The goal of every product is to meet the specific expectations of its creators and be suitable for its users. There are specific metrics for each product that can highlight its effectiveness and operation.
These metrics are well-described in the article we found on Hygger.io blog. The author defines the main concept of product metrics, their components, and the most relevant product metrics systems for those professionals who want to plan and develop really useful products and achieve the best business goals. Here’re some key points from this useful article:
- Product metrics allow specialists to make a competent and timely assessment of the product’s performance based on the company’s current work strategy and goals.
- Product metrics help to know how the product meets the stated expectations, how the quality of its work performance is, how the customers are satisfied with its functionality, etc.
- Product metrics are established by different specialists such as product managers and product marketing managers, business analysts, UI/UX designers and others.
What are the most popular types of product metrics?
Every professional has his personal opinion of what should be done first and what should be developed next. Sometimes product managers make a rather wrong decision to try to check the product by all the existing metrics. There are typical metrics that are used in the product lifecycle:
- Monthly Recurring Revenue (MRR) that demonstrates the amount of profit that the company intends on receiving.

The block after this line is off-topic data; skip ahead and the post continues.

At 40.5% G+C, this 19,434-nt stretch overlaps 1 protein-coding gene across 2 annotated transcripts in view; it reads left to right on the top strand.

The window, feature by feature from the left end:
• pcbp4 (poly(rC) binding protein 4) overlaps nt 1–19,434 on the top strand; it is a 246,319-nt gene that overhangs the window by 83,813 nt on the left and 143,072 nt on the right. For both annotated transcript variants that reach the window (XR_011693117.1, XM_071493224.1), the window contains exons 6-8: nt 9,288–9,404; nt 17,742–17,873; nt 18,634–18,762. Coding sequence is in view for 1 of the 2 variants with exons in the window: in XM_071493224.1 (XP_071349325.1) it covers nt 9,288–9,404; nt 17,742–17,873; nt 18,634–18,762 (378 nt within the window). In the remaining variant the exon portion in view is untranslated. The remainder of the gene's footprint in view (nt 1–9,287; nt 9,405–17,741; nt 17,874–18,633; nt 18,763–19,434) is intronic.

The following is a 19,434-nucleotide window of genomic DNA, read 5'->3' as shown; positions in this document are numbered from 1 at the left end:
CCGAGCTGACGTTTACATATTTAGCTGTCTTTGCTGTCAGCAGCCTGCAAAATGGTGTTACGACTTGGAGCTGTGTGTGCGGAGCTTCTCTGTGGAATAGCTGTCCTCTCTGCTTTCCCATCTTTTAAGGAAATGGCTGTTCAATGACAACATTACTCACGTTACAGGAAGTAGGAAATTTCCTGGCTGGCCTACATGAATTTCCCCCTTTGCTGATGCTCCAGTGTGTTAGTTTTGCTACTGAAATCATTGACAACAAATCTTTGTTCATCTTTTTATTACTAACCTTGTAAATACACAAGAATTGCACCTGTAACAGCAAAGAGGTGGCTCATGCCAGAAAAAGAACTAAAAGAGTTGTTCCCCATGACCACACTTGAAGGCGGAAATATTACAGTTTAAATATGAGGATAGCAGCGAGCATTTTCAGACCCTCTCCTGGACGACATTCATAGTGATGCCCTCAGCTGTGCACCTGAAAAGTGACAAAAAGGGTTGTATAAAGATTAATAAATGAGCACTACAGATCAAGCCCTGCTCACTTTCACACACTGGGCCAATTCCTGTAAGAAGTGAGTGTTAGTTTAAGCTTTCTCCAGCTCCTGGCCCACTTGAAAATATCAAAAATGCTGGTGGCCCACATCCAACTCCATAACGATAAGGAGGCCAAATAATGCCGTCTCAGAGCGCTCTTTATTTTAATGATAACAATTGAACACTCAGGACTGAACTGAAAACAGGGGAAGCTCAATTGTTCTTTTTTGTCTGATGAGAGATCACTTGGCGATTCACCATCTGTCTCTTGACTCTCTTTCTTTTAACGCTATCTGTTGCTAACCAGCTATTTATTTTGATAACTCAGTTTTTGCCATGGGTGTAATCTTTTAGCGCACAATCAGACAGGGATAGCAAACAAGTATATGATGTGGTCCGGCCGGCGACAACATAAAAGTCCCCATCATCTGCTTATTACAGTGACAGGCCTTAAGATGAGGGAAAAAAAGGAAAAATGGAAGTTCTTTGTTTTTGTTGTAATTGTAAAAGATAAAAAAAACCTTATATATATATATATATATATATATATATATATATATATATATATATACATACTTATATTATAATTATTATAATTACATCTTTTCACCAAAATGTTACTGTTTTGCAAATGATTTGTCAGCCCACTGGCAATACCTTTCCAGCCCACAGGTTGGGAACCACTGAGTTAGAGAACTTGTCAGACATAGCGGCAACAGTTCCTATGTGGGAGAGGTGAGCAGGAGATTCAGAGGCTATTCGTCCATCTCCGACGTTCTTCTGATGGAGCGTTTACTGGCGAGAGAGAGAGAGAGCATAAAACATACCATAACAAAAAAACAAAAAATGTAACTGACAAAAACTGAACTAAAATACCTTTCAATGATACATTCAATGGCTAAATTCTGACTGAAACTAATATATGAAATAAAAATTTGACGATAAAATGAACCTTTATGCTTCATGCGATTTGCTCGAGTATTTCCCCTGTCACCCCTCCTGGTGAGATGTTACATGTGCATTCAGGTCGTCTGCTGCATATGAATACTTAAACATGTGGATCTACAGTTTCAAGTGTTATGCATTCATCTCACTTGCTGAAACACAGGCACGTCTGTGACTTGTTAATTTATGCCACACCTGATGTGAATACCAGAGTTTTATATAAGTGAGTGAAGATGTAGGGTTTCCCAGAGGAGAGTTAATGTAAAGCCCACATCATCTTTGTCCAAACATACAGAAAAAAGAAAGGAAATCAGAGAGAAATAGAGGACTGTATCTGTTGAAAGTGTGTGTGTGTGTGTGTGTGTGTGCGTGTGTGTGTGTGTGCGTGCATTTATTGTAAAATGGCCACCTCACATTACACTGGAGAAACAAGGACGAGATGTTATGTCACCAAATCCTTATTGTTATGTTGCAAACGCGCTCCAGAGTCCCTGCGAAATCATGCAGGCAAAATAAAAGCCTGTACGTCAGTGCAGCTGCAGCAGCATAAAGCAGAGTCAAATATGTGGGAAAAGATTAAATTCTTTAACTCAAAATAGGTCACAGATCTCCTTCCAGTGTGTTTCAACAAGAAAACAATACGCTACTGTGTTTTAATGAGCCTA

- ARR (Accounting Rate of Return) is the amount of the profit that is expected from the product investment.
- Churn rate is a metrics that shows the percentage or the number of users that have stopped using the product.
- Customer Lifetime Value (CLTV) is a kind of forecast for the amount of money from customers in the future.
- CAC (Customer Acquisition Costs) is the sum of the entire investment that was spent on customer acquisition channels, marketing promotion, advertising and other sources.
There are also different methods that combine many specific product metrics. One of them is HEART.
It is one of the top techniques not only because of its unusual name but also thanks to its simplicity and versatility. HEART was created by Google specialists. It contains the following components:
- H – Happiness – is one of the equivocal indicators that implies user satisfaction, the comfort of use of the product and other metrics of the product.
- E – Engagement – usually presents the pure data of the users activity, including their number of visits, likes, shares, comments, etc. In other words, this metric is an user’s direct interest in the product.
- A – Adoption means how a user cares about the product. That is, it becomes clear how many users downloaded the latest version, bought some additional functions, or how many subscriptions were made.
- R – Retention shows the number of repeat visits, users or orders. Also with such a product metric, it becomes possible to know the customer churn.
- T – Task Success is a specific indicator of how the product becomes utilizable and how it meets all the requirements.
What product metrics do you usually use in your personal work? How can you understand which strategy is the most proper right now?